Some time ago, the Minister for Home Affairs promised that he would adopt the centre safety coupling for the rolling-stock to be used on this line ; but tenders have been cai led for waggons framed for outside buffers. If these waggons are built in accordance with the drawings, it will be impossible to equip them with centre buffers. Only yesterday, or the day before, the Argus mentioned that a man was injured in passing between the buffers of some vehicles he was coupling, and many accidents occur in that way. But on the thousands of miles of railway in Canada, there is not one vehicle with outside buffers, and there is, therefore, no dangerous dodging between buffers, to couple and uncouple. We are starting with a clean sheet, and are in a position to adopt the best style of construction. I would not hesitate about adopting centre buffers. I saw vehicles, equipped with centre buffers and couplings, being coupled and uncoupled when trains were being put on to pontoons, and it was evident that the process is quite a simple one. Every railway in the States was required to adopt this coupling by a certain date.
– -Has not the use of the patent to be paid for?
– I do not know, but the Commonwealth can afford to use the best that is used elsewhere. We do not want men to be hut if that can be prevented by using a safety equipment. Yet tenders have been called for waggons framed with outside buffers.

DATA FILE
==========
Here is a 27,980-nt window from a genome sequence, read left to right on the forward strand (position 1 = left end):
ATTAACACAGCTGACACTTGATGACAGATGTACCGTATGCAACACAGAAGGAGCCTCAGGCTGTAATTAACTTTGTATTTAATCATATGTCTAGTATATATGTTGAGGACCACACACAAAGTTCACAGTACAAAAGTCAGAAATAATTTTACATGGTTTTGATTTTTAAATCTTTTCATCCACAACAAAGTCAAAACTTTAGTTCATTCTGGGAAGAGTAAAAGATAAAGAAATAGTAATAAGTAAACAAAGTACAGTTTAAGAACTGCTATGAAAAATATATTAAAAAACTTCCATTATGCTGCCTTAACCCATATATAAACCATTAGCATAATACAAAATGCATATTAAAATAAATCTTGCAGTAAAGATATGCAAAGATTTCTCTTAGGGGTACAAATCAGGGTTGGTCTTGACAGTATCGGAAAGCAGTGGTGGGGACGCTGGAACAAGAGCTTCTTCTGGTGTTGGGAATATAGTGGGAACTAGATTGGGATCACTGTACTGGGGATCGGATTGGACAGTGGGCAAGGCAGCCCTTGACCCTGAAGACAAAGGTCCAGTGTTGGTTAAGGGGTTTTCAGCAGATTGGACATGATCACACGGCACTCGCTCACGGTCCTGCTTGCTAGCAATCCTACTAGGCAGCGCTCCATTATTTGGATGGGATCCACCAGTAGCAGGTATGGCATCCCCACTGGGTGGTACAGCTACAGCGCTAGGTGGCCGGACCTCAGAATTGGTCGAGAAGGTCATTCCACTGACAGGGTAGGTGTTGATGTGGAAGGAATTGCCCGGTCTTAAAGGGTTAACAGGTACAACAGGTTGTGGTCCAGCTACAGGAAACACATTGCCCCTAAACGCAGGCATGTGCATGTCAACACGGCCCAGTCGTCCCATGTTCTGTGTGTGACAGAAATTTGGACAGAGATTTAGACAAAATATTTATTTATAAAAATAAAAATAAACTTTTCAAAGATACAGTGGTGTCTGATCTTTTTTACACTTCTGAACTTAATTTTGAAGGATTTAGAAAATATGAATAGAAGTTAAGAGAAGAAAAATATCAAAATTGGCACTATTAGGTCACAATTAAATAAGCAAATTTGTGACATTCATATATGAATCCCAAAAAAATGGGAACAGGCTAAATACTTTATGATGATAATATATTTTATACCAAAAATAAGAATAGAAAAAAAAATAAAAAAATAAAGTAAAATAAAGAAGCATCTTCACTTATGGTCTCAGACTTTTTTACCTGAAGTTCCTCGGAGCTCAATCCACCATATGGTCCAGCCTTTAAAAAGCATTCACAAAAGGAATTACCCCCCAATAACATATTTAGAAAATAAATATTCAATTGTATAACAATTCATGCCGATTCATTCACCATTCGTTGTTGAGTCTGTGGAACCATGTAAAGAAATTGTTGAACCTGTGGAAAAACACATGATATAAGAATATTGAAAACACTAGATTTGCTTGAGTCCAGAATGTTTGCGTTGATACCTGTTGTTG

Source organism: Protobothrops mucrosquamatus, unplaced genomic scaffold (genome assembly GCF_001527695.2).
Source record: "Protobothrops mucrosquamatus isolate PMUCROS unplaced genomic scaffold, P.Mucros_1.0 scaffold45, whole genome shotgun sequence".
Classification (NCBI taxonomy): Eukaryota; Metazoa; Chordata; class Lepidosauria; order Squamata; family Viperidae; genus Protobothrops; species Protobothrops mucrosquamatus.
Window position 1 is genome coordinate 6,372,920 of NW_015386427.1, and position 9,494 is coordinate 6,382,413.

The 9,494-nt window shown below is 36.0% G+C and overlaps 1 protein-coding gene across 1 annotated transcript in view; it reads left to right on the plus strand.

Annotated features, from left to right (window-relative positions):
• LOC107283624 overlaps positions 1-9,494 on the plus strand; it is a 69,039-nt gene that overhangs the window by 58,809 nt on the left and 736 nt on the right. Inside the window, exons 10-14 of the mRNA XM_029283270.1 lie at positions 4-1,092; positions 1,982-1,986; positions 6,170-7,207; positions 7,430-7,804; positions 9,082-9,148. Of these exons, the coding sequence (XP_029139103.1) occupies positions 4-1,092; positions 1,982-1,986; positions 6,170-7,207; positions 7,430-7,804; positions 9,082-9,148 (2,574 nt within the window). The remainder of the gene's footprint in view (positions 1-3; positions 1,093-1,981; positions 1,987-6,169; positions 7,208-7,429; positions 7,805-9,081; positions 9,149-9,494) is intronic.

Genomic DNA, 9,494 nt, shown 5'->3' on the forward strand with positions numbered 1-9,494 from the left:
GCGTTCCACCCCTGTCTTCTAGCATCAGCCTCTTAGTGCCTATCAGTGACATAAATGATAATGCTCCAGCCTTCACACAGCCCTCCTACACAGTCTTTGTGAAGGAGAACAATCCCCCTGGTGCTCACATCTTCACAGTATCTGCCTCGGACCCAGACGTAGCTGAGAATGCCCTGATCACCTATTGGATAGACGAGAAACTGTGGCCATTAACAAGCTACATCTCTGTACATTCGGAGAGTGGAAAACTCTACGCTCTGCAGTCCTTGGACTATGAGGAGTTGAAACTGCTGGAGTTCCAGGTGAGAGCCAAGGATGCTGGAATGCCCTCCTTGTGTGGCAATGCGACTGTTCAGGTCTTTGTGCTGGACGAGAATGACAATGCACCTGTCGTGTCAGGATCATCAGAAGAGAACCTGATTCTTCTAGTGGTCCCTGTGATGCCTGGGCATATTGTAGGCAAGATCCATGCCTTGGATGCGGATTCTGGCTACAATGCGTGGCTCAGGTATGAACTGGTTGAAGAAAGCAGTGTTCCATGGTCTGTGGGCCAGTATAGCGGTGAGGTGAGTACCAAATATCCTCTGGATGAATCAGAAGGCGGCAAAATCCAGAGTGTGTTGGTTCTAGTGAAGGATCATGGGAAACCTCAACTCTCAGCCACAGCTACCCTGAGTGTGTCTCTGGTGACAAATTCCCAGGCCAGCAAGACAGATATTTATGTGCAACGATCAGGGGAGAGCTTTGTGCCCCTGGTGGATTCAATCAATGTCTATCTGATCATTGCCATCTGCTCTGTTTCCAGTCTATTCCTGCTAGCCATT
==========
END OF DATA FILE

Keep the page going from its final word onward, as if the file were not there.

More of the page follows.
– I thought that the Minister had complied with the honorable member’s request in this matter.
– I thought so, too; but I have seen the design, and it provides for outside buffers. In the- interests of the men who will have to handle our trains, I ask honorable members opposite, who have more influence with the Minister than we have, to get him to carry out his promise. 1 have also seen the plans of some hopper waggons. I believe that some of these waggons have been delivered Their design is a very funny one, though the arrangement will be a costly one for the Commonwealth. A small boy drawing a picture on a slate might show a waggon with a hook sticking out at the end, but that is an absurd design to follow for real waggons. In this case, however, the coupling hook is bolted to the outside. There is no through gear, and no cradle; the draw comes on the outside buffer.
– Does the honorable member think that they are not strong enough ?
– They are not strong enough for a perambulator. With the best gear obtainable, I have had seven headstocks out in one day on a grade. What would be the result when reliance was placed on an outside coupling? Any one in my employment who adopted such an arrangement would not be there long. A number of muck waggons, side-tip and end-tip, are being built in Sydney to be sent to Port Augusta; but usually, when a contractor has finished work in one State, and wishes to remove his plant to another, he burns the woodwork of his waggons, and carries only the ironwork and frames with him.
– The woodwork is not worth the freight?